February 1995
Living alone in Antarctica is teaching me how many everyday conveniences I took for granted when I lived in a city. Water, showers, washing clothes, the toilet, electricity, rubbish collection, recycling paper, glass and plastic. My list gets longer and longer. Right now the biggest one seems to be electricity.

Living in a city we just plugged into the socket on the wall. I think I took electricity for granted, sure we got a power bill every now and then but I never worried about where it came from. Sailing around the world I was conscious of electricity but after all I was on a yacht. In our little "Gadget Hut" (We have given our survival hut this nickname because "Gadget" was a favorite husky dog with Mawson's men) we need electricity for lights, the radio, the CD player, the tape player, the telephone, the computer and the microwave. Generating electricity requires a source of energy. We can use the wind, the sun or fossil fuel as energy sources. We have equipment with us to use all three sources. Right now because it is still light for a good portion of the day we are using solar energy. We have Solarex panels on the side of our hut. The sun shines on them and they convert energy of the sun to electricity which is stored in batteries so we can use it when we need it.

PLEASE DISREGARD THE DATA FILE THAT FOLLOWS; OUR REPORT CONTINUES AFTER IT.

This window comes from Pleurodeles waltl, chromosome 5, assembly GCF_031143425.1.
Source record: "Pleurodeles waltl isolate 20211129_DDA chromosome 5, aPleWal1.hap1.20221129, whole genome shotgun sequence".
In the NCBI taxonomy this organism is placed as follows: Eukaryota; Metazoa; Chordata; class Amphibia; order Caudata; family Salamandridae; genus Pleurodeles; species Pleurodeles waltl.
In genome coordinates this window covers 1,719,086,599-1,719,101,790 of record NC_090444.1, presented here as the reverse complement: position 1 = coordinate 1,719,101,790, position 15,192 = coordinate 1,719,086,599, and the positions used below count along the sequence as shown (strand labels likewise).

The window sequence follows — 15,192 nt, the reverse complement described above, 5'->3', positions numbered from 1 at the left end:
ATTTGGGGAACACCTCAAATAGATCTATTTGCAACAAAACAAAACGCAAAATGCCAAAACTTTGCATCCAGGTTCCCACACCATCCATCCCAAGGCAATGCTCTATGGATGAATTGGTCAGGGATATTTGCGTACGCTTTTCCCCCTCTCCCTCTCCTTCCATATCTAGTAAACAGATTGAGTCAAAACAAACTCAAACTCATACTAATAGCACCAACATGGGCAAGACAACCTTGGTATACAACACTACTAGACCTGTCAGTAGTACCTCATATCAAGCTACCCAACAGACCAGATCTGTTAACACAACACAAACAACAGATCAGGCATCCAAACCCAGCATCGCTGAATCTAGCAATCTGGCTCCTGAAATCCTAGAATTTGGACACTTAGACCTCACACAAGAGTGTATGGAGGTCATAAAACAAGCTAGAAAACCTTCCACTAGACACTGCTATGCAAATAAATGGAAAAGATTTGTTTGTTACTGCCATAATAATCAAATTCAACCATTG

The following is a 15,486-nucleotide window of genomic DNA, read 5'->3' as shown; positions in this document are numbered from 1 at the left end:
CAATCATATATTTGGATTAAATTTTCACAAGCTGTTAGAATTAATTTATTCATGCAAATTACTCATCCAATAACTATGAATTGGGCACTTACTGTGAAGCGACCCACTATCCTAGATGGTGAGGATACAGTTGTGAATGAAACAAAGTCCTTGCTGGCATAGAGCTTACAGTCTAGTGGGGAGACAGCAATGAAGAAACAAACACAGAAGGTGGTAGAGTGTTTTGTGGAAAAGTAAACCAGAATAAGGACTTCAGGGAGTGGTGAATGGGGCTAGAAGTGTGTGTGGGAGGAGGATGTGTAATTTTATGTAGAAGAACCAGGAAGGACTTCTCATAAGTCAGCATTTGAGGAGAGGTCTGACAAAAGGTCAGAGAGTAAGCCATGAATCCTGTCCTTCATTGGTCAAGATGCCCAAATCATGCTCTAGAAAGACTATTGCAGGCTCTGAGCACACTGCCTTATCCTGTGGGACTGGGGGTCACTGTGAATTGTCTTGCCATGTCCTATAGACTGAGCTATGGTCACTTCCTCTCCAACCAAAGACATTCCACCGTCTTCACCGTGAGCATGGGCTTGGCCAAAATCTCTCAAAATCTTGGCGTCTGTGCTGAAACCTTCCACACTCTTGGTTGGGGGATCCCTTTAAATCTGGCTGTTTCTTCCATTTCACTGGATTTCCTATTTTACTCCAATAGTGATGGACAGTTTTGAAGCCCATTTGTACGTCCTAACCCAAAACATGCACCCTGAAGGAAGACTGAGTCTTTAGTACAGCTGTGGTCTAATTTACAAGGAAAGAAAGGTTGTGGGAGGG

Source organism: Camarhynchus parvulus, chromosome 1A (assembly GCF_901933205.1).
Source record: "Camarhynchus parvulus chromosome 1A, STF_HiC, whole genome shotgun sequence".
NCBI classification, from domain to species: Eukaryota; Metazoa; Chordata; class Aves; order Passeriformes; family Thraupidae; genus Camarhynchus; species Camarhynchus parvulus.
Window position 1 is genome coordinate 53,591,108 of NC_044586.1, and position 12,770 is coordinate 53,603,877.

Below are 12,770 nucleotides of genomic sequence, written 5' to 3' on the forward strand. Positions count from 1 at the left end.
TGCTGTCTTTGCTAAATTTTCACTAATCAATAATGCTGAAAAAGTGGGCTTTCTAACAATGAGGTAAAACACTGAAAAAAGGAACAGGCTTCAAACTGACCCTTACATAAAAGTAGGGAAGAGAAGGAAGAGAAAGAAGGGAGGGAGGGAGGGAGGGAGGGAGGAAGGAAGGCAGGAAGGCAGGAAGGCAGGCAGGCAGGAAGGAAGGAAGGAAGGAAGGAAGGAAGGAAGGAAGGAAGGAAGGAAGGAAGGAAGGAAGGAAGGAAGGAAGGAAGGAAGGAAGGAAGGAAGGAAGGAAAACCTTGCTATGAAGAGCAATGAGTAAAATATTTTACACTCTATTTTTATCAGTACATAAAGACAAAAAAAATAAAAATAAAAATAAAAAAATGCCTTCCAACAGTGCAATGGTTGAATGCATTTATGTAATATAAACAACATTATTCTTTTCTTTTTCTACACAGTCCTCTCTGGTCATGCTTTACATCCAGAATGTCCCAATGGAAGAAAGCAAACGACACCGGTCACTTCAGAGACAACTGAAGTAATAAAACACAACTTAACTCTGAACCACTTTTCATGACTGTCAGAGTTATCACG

If you are studying solar energy then these details may be of interest to you. I have two Solarex MSX-77 panels. They are 77 watt modules and have dual voltage capability. 36 semicrystalline solar cells are arranged in two 18 cell strings. Combined in series, these strings produce 12 volts. The strings terminate in a junction box and can be reconfigured in parallel, or on- site, to produce a 6 volt output. This arrangement also allows bypass diodes to be placed every 18 cells (2 per module) improving reliability and performance in higher voltage (24V and above) systems. This is the latest technology in polycrystalline silicon photovoltaics and the largest solar cells in commercial production. They also have the highest power and charging current (4.56 amps) of any 36 cell PV module on the market today. The Solarex company claims they have had no failures reported since the first module was delivered in 1987. That was a big reason why I chose to take them to Antarctica.